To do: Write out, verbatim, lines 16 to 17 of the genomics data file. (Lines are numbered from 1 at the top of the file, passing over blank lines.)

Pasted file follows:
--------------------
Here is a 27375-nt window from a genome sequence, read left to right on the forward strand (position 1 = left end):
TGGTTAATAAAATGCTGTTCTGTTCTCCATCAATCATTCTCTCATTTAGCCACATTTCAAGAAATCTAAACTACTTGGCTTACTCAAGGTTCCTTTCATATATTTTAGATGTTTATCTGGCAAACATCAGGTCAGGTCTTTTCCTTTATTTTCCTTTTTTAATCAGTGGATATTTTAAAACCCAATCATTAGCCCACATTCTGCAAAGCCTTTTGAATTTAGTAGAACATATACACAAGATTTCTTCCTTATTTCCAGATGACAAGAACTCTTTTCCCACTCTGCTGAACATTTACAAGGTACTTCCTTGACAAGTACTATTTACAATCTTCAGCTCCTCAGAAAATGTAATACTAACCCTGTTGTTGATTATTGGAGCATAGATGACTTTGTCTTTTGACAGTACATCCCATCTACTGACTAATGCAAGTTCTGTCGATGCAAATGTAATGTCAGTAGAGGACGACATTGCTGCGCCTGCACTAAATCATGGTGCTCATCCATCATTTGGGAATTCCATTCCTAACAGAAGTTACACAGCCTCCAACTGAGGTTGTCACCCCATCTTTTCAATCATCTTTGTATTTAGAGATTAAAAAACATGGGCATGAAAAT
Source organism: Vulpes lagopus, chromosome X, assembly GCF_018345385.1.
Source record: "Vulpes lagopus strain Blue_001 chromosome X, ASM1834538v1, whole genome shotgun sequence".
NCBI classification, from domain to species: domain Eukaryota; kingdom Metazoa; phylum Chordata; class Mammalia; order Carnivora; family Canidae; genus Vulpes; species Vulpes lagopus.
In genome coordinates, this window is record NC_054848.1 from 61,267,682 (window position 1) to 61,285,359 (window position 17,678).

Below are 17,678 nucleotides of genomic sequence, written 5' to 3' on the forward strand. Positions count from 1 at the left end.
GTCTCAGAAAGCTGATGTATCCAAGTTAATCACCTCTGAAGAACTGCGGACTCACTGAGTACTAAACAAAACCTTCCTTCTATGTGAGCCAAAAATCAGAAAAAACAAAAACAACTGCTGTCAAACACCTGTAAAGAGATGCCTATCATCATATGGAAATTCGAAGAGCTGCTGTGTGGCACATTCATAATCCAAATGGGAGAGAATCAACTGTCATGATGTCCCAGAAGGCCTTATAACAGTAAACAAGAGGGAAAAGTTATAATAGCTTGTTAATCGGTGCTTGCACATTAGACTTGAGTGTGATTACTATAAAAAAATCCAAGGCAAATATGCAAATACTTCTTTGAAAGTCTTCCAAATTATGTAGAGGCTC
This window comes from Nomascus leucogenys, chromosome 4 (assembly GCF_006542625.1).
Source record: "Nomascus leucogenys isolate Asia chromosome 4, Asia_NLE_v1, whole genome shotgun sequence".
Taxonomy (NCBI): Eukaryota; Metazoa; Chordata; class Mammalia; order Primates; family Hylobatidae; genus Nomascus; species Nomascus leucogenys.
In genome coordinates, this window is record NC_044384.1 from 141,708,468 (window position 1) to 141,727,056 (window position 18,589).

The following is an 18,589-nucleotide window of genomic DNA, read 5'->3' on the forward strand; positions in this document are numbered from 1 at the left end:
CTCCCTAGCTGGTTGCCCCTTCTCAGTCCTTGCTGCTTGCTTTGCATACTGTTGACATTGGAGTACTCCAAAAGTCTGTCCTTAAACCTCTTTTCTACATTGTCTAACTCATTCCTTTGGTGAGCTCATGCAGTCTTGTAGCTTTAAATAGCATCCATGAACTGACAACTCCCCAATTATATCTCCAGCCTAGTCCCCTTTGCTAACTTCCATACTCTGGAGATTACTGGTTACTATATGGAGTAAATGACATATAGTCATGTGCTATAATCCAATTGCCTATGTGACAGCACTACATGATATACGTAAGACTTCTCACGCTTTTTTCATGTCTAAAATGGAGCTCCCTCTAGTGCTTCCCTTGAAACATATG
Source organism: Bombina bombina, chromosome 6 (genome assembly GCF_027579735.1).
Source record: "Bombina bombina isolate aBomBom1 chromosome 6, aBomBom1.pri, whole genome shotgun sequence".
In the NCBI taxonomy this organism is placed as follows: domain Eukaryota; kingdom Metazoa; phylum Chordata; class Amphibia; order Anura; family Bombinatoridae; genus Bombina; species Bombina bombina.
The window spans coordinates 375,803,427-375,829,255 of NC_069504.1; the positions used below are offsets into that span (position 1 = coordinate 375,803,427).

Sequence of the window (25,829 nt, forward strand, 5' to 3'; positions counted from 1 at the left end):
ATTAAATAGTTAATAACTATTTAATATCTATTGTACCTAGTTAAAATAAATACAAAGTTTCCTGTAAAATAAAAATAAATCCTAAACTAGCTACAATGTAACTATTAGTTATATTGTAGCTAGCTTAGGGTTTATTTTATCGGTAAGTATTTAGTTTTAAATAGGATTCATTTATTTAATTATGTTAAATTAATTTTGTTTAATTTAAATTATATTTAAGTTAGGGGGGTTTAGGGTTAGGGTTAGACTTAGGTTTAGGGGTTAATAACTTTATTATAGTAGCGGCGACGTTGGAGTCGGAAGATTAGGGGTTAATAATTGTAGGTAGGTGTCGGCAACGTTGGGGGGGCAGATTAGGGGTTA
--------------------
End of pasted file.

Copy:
Source record: "Bombina bombina isolate aBomBom1 chromosome 6, aBomBom1.pri, whole genome shotgun sequence".
In the NCBI taxonomy this organism is placed as follows: domain Eukaryota; kingdom Metazoa; phylum Chordata; class Amphibia; order Anura; family Bombinatoridae; genus Bombina; species Bombina bombina.